99 percent of teachers were rated as satisfactory when their schools used a satisfactory/unsatisfactory rating system; in schools that used an evaluation scale with a broader range of options, an overwhelming 94 percent of all teachers received one of the top two ratings.

The only Virginia data we have on performance evaluations for teachers are from 2011.  That year 99.3% of the Lynchburg teachers were rated “proficient”; 0.1% (one of 731) were “unacceptable – recommend plan of assistance”; 0.5% (four of 731) were “unacceptable – recommend non-renewal or dismissal.”  Looks like Lynchburg, like Richmond, thinks it is the Lake Woebegone of teachers.

Indeed, it looks like there was little thinking involved and the evaluation process was a bad joke.  I have a Freedom of Information Act request pending at VDOE to see whether their new process is any better (or whether they are part of the VEA conspiracy of secrecy).

The Virginia “Education” Association is threatening to sue VDOE, Brian Davison, and me because they don’t want you to know whether your kid is being subjected to a lousy teacher.  Their behavior demonstrates that their mission is protecting incompetent teachers, not advancing “education.”  That makes the very name of the Association an exercise in mendacity. 

As to Richmond (and, doubtless, Lynchburg) I said earlier:

Seems to me City Council should demand, as a condition of all the money they are spending on [the schools], an audit of teacher performance (SGP in the past, progress tables going forward) with an analysis of Principal and Superintendent actions regarding underperforming teachers.  For sure, if Council doesn’t demand those data, the rest of us will continue to be operated on the mushroom principle (keep ‘em in the dark, feed ‘em horse poop).

Look What VEA Wants to Hide in Richmond

It’s a strange state we live in.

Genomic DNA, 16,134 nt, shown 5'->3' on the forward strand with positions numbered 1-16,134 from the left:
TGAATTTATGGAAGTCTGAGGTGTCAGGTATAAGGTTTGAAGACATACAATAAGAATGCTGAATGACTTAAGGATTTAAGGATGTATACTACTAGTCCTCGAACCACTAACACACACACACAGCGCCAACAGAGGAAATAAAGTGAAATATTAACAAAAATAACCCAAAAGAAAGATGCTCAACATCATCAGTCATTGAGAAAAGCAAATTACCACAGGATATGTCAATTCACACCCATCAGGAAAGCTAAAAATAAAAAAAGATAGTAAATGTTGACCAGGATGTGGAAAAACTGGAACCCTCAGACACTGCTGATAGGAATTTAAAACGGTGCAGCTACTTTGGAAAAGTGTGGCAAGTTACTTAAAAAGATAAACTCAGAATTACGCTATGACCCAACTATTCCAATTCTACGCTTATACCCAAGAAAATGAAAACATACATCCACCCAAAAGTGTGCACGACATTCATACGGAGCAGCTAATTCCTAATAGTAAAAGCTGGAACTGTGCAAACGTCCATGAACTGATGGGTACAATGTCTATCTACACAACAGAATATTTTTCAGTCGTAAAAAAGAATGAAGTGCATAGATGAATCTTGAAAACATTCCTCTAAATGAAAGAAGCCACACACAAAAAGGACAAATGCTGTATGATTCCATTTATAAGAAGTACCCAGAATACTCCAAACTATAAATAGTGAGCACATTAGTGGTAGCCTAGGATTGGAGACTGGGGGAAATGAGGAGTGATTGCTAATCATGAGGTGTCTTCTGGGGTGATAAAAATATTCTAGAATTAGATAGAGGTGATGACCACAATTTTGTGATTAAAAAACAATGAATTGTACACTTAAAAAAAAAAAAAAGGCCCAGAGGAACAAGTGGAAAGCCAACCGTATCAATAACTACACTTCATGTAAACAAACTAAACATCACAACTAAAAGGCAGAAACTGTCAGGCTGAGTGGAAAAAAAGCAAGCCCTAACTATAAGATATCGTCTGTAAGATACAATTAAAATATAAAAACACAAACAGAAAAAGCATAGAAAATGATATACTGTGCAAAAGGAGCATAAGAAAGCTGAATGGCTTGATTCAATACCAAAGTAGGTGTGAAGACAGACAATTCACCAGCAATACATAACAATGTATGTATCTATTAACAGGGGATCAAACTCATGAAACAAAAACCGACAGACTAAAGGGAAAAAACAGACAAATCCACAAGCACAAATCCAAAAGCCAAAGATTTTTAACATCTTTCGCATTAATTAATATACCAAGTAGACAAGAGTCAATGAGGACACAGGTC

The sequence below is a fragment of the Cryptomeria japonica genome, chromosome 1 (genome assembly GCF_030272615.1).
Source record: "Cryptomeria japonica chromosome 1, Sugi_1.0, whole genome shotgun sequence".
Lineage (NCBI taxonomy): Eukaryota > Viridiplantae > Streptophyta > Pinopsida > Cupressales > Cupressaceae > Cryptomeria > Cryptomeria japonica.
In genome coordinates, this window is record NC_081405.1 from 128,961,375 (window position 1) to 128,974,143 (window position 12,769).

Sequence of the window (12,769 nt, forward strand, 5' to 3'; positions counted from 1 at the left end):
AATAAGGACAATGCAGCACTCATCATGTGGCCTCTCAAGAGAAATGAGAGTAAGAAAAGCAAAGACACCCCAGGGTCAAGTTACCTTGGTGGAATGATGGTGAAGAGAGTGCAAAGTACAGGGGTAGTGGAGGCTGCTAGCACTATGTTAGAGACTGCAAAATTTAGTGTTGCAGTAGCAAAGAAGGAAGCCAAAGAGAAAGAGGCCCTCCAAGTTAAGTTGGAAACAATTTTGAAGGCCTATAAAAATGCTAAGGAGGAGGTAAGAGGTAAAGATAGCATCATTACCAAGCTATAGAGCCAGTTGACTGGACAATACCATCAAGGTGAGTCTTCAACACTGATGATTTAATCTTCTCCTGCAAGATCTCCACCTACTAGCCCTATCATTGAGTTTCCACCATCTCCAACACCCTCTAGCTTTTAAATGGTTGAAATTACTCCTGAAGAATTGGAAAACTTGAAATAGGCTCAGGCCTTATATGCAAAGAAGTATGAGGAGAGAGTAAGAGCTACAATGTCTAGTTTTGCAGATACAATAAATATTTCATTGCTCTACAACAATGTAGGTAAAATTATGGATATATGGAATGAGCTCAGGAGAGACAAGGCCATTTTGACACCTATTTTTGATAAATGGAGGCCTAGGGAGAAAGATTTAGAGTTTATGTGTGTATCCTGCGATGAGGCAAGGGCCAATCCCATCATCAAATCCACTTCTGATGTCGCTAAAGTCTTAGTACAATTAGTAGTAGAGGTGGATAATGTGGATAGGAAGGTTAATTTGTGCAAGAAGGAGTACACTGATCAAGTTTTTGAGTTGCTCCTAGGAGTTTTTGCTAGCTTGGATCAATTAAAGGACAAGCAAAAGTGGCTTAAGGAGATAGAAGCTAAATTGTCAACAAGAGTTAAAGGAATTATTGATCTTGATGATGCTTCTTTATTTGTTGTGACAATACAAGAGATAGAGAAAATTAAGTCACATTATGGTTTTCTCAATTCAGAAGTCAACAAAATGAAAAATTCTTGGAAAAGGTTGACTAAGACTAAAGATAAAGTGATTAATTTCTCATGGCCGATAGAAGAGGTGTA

The meetings of our legislators are open to the public; their work product goes in the newspaper and on the Internet. The public is free to evaluate their positions, express opinions, and hold them accountable by voting them in or out of office.

Virginia’s judges perform in open court. Their work product is public and subject to review by the appellate courts. Judicial Performance Evaluations based on feedback from attorneys and jurors go to the General Assembly, which has the power to fire judges, and to the public, which can fire members of the General Assembly.

In contrast, the evaluations of how much the students of any teacher in our public schools have learned (or not) are confidential.  The Virginia “Education” Association says that the public is too stupid (or biased or something) to properly evaluate those data.  The evaluation is left to the school systems, who are free to ignore bad teaching, and do so with gusto.  So the parents of Virginia are left without the information to evaluate their children’s teachers or to oversee the school divisions’ management of the inadequate teachers.

Brian Davison of Loudoun sued the Department of Education and punched a small hole in this conspiracy against Virginia’s schoolchildren.  So, now, the VEA has threatened to sue VDOE, Brian, and me, seeking court orders to prevent, among other things, Brian’s and my disseminating and commenting upon SGP and, perhaps, other data regarding teacher effectiveness (or lack thereof).

At the outset, this demonstrates that the VEA is too stupid to count to “one”: The First Amendment bars this attempted prior restraint of Brian’s and my truthful speech.  (Could it be that the manifest insecurity of the VEA’s lawyer stems from a recognition, however faint, of that stupidity?)